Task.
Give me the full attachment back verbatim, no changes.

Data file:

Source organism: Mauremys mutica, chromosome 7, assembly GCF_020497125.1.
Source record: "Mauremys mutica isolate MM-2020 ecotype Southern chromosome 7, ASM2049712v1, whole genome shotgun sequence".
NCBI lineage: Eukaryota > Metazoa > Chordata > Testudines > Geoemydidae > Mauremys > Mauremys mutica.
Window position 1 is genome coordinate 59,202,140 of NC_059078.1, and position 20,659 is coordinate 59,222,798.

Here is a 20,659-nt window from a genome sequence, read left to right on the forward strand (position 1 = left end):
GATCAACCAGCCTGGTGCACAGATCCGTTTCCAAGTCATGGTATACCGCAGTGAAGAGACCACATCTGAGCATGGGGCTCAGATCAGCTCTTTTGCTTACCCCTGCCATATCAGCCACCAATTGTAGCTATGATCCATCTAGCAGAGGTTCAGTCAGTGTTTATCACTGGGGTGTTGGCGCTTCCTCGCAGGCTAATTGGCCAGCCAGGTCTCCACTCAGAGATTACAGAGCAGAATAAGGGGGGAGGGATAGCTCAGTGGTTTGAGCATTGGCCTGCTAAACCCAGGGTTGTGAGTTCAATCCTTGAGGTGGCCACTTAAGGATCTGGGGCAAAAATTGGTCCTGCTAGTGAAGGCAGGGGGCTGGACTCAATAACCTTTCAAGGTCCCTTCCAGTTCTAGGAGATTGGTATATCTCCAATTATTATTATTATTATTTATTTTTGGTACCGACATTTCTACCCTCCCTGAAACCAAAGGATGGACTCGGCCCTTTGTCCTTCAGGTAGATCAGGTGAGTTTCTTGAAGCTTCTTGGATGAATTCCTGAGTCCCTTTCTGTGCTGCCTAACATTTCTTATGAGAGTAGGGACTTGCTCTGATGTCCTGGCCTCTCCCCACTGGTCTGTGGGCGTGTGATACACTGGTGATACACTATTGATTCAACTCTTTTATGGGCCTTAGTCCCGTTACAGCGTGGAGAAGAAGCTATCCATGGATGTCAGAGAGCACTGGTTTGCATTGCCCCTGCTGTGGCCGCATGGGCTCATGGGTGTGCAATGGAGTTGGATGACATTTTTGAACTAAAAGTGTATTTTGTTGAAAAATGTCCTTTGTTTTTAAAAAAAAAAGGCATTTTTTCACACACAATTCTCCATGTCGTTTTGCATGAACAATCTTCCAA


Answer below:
Source organism: Mauremys mutica, chromosome 7, assembly GCF_020497125.1.
Source record: "Mauremys mutica isolate MM-2020 ecotype Southern chromosome 7, ASM2049712v1, whole genome shotgun sequence".
NCBI lineage: Eukaryota > Metazoa > Chordata > Testudines > Geoemydidae > Mauremys > Mauremys mutica.
Window position 1 is genome coordinate 59,202,140 of NC_059078.1, and position 20,659 is coordinate 59,222,798.

Here is a 20,659-nt window from a genome sequence, read left to right on the forward strand (position 1 = left end):
GATCAACCAGCCTGGTGCACAGATCCGTTTCCAAGTCATGGTATACCGCAGTGAAGAGACCACATCTGAGCATGGGGCTCAGATCAGCTCTTTTGCTTACCCCTGCCATATCAGCCACCAATTGTAGCTATGATCCATCTAGCAGAGGTTCAGTCAGTGTTTATCACTGGGGTGTTGGCGCTTCCTCGCAGGCTAATTGGCCAGCCAGGTCTCCACTCAGAGATTACAGAGCAGAATAAGGGGGGAGGGATAGCTCAGTGGTTTGAGCATTGGCCTGCTAAACCCAGGGTTGTGAGTTCAATCCTTGAGGTGGCCACTTAAGGATCTGGGGCAAAAATTGGTCCTGCTAGTGAAGGCAGGGGGCTGGACTCAATAACCTTTCAAGGTCCCTTCCAGTTCTAGGAGATTGGTATATCTCCAATTATTATTATTATTATTTATTTTTGGTACCGACATTTCTACCCTCCCTGAAACCAAAGGATGGACTCGGCCCTTTGTCCTTCAGGTAGATCAGGTGAGTTTCTTGAAGCTTCTTGGATGAATTCCTGAGTCCCTTTCTGTGCTGCCTAACATTTCTTATGAGAGTAGGGACTTGCTCTGATGTCCTGGCCTCTCCCCACTGGTCTGTGGGCGTGTGATACACTGGTGATACACTATTGATTCAACTCTTTTATGGGCCTTAGTCCCGTTACAGCGTGGAGAAGAAGCTATCCATGGATGTCAGAGAGCACTGGTTTGCATTGCCCCTGCTGTGGCCGCATGGGCTCATGGGTGTGCAATGGAGTTGGATGACATTTTTGAACTAAAAGTGTATTTTGTTGAAAAATGTCCTTTGTTTTTAAAAAAAAAAGGCATTTTTTCACACACAATTCTCCATGTCGTTTTGCATGAACAATCTTCCAA